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Signing Day's curious case of QB Dallas Cook

Lost amid last week’s manic National Signing Day frenzy was a somewhat shocking decision — or not, depending on whom you talk to — of where the most prolific passer in Montana prep football history will continue his playing career.

Butte High’s Dallas Cook, who practically penned his own chapter in the Montana record books, committed to play junior college ball at North Dakota State College of Science last Wednesday.

Never heard of it? Well you’re probably not alone there. NDSCS is a public two-year college in Wahpeton with fewer than 1,500 full time students (the town itself is only about 7K).

The Wildcats like to throw it around and run a high-powered offense much like Cook was in charge of in Butte the last two years.

But the question remains: Why would a 6-foot-5, 235-pound quarterback with a state championship and 13 state records to his name decide to spend his first college days in Tinytown, N.D.?

In short, apparently so he can play.

“I think this is the best choice for me because I’ll get to play next year,” Cook told a media group as he signed his letter last week at the high school. “This is the quickest way of getting to my goal of playing in the NFL.”

Cook drew interest from schools from the Pac-12 on down to the NAIA, earning preferred walk-on nods from Washington State and Oregon and also getting scholarship offers from both Montana and Montana State, though the Bobcats decided in December to stick with the quarterbacks they have in house.

After leading Butte to the State AA championship as a junior, his first year with the Bulldogs after transferring from Anaconda, Cook amassed some serious statistics and broke several of his own state records as a senior. The QB completed 296 passes in 460 attempts for 4,145 yards and 40 TDs. He also ran the ball for 866 yards on 133 carries for another 16 touchdowns as Butte finished with a 6-5 record and a first-round playoff exit.

Dallas Cook’s record breaking career

Career Points  604 (broke record by 100)

Season Points – 338 (broke record by 24)

Career Total Touchdowns – 99 (broke record by 35)

Season Total Touchdowns – 56 (broke own record by 17)

Total Touchdowns in a Game  8 (twice)

Season Total Yards – 5,011 (broke own record by 514)

Total Yards Per Game – 456.4 (broke own record by 110.2)

Season Passing Yards – 4,145 (broke own record by 250)

Yards Passing Per Game – 376.8 (broke own record by 80.6)

Season Completions – 296 (broke own record by 10)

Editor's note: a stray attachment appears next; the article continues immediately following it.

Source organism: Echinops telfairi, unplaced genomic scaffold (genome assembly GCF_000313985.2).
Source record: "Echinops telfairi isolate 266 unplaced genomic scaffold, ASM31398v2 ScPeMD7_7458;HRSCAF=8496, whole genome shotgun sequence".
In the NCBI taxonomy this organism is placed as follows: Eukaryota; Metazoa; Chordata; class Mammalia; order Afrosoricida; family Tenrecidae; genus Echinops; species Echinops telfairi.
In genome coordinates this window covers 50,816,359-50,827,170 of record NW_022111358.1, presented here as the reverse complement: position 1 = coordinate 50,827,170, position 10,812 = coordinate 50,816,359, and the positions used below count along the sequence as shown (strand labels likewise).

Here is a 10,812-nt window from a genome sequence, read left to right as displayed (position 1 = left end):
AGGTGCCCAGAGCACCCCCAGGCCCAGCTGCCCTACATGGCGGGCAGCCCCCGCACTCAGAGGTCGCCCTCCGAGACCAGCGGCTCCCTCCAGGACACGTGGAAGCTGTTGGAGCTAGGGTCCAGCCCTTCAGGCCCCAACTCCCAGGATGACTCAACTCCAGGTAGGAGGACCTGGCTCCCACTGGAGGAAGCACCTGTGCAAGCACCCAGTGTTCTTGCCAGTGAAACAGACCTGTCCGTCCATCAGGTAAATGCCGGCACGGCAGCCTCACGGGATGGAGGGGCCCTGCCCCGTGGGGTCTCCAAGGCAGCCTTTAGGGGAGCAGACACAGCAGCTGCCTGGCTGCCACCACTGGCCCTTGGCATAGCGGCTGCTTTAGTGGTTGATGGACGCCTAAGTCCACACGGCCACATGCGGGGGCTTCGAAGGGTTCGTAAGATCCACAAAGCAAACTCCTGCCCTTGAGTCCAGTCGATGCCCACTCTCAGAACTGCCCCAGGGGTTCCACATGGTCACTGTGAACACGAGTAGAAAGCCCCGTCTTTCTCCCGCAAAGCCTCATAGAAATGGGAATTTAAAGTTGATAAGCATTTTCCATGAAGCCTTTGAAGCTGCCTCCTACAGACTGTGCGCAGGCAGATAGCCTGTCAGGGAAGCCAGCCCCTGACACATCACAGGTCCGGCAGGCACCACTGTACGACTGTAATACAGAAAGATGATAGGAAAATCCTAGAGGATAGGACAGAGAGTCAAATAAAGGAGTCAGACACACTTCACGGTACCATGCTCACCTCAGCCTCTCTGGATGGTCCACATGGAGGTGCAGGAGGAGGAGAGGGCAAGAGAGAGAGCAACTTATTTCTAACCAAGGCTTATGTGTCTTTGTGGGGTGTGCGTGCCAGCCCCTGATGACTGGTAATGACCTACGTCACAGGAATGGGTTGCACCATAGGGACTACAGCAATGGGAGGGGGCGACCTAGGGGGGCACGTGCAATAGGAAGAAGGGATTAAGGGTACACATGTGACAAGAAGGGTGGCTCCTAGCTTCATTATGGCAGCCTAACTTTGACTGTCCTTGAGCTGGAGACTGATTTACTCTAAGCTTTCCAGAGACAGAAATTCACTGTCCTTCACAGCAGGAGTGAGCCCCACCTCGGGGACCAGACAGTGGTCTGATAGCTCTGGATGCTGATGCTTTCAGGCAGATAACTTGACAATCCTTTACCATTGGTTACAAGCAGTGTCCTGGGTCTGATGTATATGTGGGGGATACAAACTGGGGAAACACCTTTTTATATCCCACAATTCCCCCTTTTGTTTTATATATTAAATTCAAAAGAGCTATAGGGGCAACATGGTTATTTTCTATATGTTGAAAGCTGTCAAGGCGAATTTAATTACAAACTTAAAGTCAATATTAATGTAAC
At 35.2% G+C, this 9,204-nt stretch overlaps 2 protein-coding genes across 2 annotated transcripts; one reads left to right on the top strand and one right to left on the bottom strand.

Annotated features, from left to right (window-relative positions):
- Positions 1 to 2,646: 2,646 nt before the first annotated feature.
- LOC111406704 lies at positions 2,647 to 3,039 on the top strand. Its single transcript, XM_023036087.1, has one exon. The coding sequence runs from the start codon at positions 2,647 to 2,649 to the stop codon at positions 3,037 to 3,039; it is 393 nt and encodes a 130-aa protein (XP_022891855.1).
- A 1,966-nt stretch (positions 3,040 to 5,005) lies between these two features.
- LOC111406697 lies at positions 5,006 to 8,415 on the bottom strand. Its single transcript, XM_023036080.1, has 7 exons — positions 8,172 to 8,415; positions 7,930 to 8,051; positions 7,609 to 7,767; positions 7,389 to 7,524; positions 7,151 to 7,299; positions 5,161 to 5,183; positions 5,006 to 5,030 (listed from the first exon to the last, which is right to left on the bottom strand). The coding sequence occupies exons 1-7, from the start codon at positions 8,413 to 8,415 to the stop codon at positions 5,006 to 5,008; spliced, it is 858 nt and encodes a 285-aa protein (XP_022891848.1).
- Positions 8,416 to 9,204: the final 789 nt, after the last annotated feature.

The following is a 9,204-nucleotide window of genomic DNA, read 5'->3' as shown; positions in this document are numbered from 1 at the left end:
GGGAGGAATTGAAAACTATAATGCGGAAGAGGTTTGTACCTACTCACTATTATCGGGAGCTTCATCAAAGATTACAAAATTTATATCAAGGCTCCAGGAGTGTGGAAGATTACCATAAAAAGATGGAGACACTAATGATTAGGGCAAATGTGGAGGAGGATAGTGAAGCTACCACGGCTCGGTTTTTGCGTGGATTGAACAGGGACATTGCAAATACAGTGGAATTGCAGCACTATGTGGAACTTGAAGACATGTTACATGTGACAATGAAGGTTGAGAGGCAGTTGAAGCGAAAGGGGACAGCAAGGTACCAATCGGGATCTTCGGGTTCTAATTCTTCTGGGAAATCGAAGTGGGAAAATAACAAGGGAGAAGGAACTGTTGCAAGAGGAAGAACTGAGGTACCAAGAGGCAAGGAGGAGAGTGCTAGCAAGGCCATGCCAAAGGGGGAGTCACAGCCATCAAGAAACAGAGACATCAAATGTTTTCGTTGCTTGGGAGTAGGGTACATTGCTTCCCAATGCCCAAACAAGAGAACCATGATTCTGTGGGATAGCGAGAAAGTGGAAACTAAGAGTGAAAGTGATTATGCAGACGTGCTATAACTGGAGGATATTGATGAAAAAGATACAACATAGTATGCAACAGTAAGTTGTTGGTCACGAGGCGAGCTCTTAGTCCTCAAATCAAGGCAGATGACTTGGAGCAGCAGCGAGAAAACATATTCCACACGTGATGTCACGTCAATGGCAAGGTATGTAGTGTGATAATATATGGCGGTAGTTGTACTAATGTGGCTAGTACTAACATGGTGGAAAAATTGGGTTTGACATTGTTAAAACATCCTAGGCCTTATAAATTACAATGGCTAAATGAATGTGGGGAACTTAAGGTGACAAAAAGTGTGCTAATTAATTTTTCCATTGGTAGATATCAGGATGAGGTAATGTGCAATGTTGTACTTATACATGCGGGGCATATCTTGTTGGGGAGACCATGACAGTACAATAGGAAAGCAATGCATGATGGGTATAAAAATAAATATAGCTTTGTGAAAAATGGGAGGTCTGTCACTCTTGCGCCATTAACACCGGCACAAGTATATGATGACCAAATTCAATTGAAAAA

Completions Per Game – 27 (broke record by 5)

Career Touchdown Passes – 76 (broke record by 12)

Season Touchdown Passes – 40 (broke record by 4)

stats via MaxPreps.com

5 Comments on "Signing Day's curious case of QB Dallas Cook"

  1. Reply

    It’s actually not a bad idea. He’ll get to play immediately and typically JUCO kids are highly coveted by big name schools. Aaron Rodgers played JUCO before going to Cal, Cam Newton too. Seemed to work out ok.

    Adam
  2. Reply

    I think you are under-estimating the advantage of Dallas Cook continuing his football experience at a junior college, the North Dakota State College of Science. NDSCS, the second oldest junior college in the United States, has a long tradition of providing an educational and athletic experience for players wanting to play at a higher lever. For example, in the last five years, 12 former Wildcats have played for FBS teams such as; Minnesota, California, Florida State, Arizona, Clemson including Ricky Henry, a former Nebraska Cornhusker who is now with the Kansas City Chiefs. In addition, 16 players have moved on to the FCS D-1 level. A number of Wildcats have played in the pro ranks, one being Errol Mann, a Missoula resident until his death last year, who spent 11 years in the NFL after playing two years for Science and the University of North Dakota. We are looking forward to Dallas continuing his
    his athletic and educational career at NDSCS.

    Jim Sturdevant
  3. Reply

    Jim,

    Stop with your old football players and what the did. It is meaningless to compare, unless your are attending a North Dakota Sunfish Fry in Mesa, AZ. It’s great storytelling for old people. I don’t remember Kirby Puckett playing baseball. 10 years ago you had absolutely no idea ND would have a Oil Economy. Keep your comparisons within 10 years. Times change.

    Nate

    Nate

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